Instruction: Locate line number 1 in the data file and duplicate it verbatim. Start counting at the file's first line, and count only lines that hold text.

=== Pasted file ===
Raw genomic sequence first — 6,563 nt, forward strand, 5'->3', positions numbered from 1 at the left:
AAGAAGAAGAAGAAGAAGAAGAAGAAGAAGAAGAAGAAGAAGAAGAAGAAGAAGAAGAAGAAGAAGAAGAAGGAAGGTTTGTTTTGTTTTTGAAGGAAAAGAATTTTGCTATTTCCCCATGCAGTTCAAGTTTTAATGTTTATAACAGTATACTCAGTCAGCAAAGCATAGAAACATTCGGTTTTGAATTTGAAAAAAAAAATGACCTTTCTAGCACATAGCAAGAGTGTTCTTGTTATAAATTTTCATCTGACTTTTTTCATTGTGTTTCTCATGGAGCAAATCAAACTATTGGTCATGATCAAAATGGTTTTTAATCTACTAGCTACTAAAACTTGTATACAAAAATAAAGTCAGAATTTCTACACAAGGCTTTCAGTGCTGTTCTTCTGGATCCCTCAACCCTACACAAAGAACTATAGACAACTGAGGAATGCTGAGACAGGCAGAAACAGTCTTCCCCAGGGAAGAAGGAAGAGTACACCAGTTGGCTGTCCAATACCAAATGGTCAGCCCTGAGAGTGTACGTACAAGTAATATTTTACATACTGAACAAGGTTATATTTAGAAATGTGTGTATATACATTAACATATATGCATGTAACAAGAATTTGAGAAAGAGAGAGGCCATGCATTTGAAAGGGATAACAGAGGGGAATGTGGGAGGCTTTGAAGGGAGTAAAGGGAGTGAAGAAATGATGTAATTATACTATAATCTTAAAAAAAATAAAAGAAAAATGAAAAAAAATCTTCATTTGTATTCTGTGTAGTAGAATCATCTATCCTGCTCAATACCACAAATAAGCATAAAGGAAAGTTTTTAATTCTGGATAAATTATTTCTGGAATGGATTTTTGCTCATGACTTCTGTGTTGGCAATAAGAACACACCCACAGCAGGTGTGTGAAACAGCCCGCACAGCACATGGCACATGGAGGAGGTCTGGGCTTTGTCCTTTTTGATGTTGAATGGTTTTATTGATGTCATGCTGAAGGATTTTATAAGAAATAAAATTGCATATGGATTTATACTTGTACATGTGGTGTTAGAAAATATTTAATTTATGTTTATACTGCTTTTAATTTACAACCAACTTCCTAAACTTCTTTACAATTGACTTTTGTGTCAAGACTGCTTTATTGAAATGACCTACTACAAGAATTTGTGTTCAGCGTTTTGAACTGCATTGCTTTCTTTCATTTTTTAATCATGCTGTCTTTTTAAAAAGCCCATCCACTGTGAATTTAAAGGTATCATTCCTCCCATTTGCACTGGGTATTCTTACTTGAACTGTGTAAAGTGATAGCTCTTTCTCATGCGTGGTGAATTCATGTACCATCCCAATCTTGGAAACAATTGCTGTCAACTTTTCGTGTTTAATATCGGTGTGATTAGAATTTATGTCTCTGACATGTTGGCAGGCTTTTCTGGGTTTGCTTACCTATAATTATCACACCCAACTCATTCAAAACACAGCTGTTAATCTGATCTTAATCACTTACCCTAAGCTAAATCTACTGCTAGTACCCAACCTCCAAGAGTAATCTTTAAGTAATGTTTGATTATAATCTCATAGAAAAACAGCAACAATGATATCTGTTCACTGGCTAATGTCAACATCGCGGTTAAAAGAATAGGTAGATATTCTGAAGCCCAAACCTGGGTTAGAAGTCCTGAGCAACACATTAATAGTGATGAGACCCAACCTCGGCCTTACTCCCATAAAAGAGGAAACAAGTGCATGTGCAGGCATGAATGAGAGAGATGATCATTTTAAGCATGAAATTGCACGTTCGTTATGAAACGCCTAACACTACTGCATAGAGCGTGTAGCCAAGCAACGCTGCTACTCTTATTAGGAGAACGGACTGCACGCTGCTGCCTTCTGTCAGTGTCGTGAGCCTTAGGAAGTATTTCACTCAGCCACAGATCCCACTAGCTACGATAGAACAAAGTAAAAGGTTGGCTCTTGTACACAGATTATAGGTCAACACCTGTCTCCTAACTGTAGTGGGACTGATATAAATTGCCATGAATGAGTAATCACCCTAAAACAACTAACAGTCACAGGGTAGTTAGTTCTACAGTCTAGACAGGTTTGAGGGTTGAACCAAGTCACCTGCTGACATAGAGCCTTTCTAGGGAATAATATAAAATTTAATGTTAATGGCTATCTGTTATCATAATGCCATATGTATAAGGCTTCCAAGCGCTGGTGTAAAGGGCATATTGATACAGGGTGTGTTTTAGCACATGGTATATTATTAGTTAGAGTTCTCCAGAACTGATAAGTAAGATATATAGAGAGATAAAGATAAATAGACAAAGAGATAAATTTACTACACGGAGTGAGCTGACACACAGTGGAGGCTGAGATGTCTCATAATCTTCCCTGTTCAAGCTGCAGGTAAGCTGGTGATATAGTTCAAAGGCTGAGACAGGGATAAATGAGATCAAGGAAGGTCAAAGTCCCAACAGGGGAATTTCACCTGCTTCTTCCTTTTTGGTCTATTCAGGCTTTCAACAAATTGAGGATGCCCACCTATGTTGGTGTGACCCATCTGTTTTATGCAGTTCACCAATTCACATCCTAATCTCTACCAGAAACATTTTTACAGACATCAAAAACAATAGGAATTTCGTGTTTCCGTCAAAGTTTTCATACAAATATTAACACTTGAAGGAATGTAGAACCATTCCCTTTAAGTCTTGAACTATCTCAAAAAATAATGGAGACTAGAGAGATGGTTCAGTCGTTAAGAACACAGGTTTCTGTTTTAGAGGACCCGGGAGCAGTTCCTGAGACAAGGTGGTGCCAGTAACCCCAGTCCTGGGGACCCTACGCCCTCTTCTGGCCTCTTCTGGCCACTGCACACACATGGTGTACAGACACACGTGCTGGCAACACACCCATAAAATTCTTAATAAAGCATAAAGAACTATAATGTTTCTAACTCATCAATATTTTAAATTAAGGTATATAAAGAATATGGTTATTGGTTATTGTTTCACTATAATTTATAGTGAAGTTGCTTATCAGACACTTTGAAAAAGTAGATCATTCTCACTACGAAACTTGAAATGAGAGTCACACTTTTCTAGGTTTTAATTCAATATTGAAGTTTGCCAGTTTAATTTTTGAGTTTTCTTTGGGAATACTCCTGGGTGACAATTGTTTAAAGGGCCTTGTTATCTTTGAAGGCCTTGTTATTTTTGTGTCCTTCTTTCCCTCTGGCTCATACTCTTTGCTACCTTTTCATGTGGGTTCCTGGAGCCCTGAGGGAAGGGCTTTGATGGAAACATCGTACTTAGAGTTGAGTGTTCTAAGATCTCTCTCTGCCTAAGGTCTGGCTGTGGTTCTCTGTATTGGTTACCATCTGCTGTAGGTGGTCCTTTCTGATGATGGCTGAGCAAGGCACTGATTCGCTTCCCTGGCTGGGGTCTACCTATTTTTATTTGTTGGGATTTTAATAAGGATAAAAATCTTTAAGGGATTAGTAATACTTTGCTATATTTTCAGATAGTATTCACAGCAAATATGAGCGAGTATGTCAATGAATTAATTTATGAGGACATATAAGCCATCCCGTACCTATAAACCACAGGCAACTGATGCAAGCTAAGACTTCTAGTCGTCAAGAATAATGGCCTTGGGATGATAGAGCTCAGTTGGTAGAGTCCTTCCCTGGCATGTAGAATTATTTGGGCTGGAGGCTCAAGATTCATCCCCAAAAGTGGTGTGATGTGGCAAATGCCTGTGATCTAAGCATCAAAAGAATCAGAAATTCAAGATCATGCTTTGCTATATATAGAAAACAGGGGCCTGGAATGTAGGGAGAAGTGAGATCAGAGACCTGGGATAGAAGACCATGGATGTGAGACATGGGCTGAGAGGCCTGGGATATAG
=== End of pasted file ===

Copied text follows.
Raw genomic sequence first — 6,563 nt, forward strand, 5'->3', positions numbered from 1 at the left: